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Vol. 76/No. 13      April 2, 2012

Deal lets bosses off hook
in 2007 Utah mine deaths
A four-year federal probe into the disaster at the Crandall Canyon coal mine in Emery County, Utah, that killed nine workers ended March 9 with a judge approving a deal letting the company off the hook for the mine’s collapse.

Crandall Canyon’s operator, Genwal Resources Inc., a subsidiary of Murray Energy Corp., which owns the mine, agreed in an out-of-court settlement to plead guilty to two misdemeanors and pay a $500,000 fine.

The first count said the company failed to rapidly report a cave-in in March 2007, five months before the disaster occurred. The second, that three days before the miners’ deaths Genwal Resources mined into a barrier of coal crucial for holding up a section of the mine roof in violation of regulations.

The plea deal says that no further charges can be brought against the mining companies or individuals.

On Aug. 6, 2007, six miners at the Crandall Canyon mine working 12-hour shifts nearly 2,000 feet underground were entombed when roof-supporting pillars collapsed. Ten days later three others were killed during rescue efforts when the mine imploded again.

“This is the most unjust settlement that I’ve ever seen,” Mike Dalpiaz, United Mine Workers District 22 president told the Militant from Price, Utah, in a phone interview. Crandall Canyon is a nonunion mine and the company has prevented the union from being part of investigations, Dalpiaz pointed out.

“I would have liked to have seen more drastic measures taken to make sure the people who were involved or helped cause this were held responsible,” Frank Allred, whose brother Kerry was killed in the collapse, told the Salt Lake Tribune.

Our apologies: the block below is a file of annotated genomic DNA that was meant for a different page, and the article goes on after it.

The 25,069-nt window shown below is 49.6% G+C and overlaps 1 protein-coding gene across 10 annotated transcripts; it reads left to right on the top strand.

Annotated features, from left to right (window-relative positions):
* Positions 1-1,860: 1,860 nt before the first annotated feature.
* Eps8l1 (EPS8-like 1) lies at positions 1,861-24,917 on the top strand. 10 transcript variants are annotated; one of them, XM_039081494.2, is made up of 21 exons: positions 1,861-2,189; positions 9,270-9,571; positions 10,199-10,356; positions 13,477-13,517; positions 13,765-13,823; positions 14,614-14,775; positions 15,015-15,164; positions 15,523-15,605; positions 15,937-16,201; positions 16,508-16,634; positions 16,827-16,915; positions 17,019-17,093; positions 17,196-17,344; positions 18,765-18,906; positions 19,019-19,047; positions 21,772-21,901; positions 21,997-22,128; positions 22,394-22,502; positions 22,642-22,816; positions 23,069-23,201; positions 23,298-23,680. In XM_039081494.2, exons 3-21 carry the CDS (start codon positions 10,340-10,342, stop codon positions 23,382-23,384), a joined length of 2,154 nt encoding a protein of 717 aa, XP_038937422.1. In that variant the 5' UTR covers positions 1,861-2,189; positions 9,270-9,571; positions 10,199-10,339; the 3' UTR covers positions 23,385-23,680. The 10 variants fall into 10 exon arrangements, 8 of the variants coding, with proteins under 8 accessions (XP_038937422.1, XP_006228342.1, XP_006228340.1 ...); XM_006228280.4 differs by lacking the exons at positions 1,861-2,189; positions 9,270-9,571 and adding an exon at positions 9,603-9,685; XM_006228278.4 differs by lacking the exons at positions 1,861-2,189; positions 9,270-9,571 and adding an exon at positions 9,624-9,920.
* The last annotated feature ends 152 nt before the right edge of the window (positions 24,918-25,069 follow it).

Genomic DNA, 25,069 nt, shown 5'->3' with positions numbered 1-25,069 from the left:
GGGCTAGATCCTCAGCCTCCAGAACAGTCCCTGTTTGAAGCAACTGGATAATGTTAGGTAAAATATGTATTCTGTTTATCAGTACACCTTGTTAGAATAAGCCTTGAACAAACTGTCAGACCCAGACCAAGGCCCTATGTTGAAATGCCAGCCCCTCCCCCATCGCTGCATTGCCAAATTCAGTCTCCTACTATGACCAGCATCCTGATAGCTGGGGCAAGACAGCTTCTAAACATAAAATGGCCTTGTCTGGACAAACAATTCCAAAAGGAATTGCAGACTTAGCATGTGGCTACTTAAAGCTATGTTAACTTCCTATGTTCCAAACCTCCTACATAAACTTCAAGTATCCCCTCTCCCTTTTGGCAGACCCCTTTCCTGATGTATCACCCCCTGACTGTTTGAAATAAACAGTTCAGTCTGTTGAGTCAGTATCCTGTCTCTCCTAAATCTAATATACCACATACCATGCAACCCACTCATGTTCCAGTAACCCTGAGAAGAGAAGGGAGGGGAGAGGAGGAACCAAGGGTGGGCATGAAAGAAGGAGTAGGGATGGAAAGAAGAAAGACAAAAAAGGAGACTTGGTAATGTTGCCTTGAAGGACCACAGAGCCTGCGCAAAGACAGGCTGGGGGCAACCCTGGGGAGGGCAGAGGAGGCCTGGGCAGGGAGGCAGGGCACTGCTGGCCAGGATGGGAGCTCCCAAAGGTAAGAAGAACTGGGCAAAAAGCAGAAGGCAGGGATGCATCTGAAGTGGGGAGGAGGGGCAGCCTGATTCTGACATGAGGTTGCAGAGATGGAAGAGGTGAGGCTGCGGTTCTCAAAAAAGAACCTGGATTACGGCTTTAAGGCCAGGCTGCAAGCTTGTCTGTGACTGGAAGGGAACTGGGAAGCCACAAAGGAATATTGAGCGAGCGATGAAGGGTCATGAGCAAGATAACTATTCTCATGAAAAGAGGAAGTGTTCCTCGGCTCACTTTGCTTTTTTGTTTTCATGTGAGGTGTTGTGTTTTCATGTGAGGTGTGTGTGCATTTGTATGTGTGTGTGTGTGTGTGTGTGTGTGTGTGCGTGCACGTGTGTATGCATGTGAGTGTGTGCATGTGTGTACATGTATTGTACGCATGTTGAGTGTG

A March 9 statement from Genwal Resources said “the agreement reflects the lack of evidence that any conduct by the Company caused the accidents of August 6 or 16, 2007. Genwal has always maintained that its plan for mining the Crandall Canyon Mine was safe—a belief that was shared by MSHA (which approved the plan).”

The company was using retreat mining, one of the most dangerous methods, in which pillars of coal that support the roof are mined as the crew retreats. Shortly before the collapse the federal Mine Safety and Health Administration approved its use where the miners were working.

At Congressional hearings held after the disaster, the Bureau of Land Management said that it warned in 2004 that further mining of roof support pillars at the mine was unsafe.

In another development, MSHA released a report March 6 admitting that it failed to enforce safety regulations at Massey Energy Co.’s Upper Big Branch Mine in Montcoal, W.Va., prior to an April 2010 explosion that killed 29 miners. The report says that its inspectors failed to examine parts of the mine, including areas affected by the blast, and didn’t impose stiff penalties on the company despite repeated violations.

A week earlier a federal judge sentenced former Massey Energy’s security chief to three years in prison for obstructing a criminal probe into the Upper Big Branch explosion. A jury convicted Hughie Stover last October of lying to federal authorities about a company policy of providing advance notice that MSHA inspectors were arriving, and of ordering the destruction of more than 50,000 documents.
Related articles:
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American Crystal maintains lockout of 1,300
12-hour shifts underground ‘not safe,’ say Arizona miners
On the Picket Line
Class struggle, union power is answer to ‘right-to-work’
Atlanta rally protests state law attacking freedom of speech
Journey to picket lines of locked-out sugar workers  
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